FIG. 1 is a schematic diagram of an exemplary conversion system 10. A computer user interacts with the system 10 through a portal interface 20. Each interface 20 contains a display or monitor 12, a keyboard 14, a mouse 16 and a computing unit 18 that contains a microprocessing device for example. The user interacts with and controls the system 10 by inputting data through a keyboard 14 and mouse 16. A plurality of computer interfaces 20, each containing elements 12-18 may be connected to the system. This allows numerous computer users to interact with the system 10. The interface 20 is connected to a browser 22 that provides data to the computer interface 20. Connected to the browser 22 is the conversion module 24. Webpages 26 provided by a computer network or the Internet are provided and available to both the browser 22 and the conversion module 24. The conversion rules 28 are stored in memory and provided to the conversion module 24 to transform the webpages into usable Adobe documents. In this embodiment, the stored rules may be system specific rules, default conversion rules, and user-defined rules. These usable documents referred to as “transportable pages” 30 are then provided to Adobe acrobat 32 and then sent to the browser 22. These transportable pages may then be accessed by the user through the computer interface 20. The conversion module 24 contains program codes wherein the program segments embody the exemplary methods executed to convert the format of the webpages as will be subsequently described.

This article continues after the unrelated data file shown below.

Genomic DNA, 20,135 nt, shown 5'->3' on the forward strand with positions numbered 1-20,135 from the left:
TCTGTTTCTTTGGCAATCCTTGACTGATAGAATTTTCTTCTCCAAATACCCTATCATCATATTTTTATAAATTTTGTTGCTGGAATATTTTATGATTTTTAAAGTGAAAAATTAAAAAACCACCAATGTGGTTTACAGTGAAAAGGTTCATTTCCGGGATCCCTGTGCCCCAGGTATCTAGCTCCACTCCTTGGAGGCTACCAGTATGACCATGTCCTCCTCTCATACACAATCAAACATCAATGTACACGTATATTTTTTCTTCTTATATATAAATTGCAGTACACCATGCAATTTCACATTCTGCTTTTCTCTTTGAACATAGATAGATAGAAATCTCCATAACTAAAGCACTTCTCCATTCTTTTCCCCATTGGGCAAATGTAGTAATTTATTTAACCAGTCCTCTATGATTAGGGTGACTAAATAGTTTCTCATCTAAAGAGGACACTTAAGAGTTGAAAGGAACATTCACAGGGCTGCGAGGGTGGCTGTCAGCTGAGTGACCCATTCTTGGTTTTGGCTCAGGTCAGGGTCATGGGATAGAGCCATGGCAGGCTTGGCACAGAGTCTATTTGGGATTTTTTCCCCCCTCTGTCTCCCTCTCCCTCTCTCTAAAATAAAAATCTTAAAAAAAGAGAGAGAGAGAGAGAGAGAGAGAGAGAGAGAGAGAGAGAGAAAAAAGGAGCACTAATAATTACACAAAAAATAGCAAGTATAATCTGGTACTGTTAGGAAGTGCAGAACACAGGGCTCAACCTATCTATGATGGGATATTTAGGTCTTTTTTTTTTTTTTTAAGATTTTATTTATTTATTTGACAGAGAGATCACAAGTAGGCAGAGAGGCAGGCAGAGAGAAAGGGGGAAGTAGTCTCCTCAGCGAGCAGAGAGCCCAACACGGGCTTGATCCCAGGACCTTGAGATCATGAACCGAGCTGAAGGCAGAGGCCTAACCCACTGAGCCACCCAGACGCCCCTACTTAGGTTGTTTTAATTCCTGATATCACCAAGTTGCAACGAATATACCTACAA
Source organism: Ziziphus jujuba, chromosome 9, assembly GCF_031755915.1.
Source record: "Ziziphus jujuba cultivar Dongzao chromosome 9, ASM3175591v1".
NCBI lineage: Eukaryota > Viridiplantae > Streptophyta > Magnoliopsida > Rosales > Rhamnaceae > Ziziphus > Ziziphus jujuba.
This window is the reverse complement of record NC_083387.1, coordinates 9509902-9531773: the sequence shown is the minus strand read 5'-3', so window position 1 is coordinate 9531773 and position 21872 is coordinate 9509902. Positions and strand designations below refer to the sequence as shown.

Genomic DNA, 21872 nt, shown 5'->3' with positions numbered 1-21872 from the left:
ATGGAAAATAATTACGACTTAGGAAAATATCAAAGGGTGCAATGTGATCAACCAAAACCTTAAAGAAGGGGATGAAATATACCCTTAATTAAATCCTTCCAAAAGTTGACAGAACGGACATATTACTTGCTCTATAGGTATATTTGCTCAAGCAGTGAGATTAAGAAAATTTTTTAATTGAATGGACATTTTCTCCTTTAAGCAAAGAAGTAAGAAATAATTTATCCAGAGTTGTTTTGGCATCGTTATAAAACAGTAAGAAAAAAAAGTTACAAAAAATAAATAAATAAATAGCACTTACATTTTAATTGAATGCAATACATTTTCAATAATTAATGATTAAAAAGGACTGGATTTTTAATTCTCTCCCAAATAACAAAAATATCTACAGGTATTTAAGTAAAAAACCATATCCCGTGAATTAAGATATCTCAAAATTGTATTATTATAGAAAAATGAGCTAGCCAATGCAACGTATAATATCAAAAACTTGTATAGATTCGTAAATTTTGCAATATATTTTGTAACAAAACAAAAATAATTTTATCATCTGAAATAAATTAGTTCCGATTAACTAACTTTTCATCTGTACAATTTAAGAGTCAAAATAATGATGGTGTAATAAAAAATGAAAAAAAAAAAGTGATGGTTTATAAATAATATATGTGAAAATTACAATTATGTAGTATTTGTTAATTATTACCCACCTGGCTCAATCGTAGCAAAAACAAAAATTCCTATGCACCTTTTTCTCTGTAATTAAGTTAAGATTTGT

Various interfaces may be used in conjunction with the various embodiments. Illustrated in FIGS. 2A and 2B are exemplary user interface screens, such as may be used in various applications. In FIG. 2A, user interface 200 may be used in a browser, for example. As illustrated, it includes menu bar 210 and display area 215. Display area 215 displays a webpage including title 220, tabs 230 and 240, tab display area 250, and table 260. Tab display area 250 displays information associated with a selected tab. In this illustration, tabs 230 (table) and 240 (chart) are available, with tab 230 selected. As a result, a table of information (260) is displayed. Should a user select tab 240 (chart), the table would be replaced by information in chart form.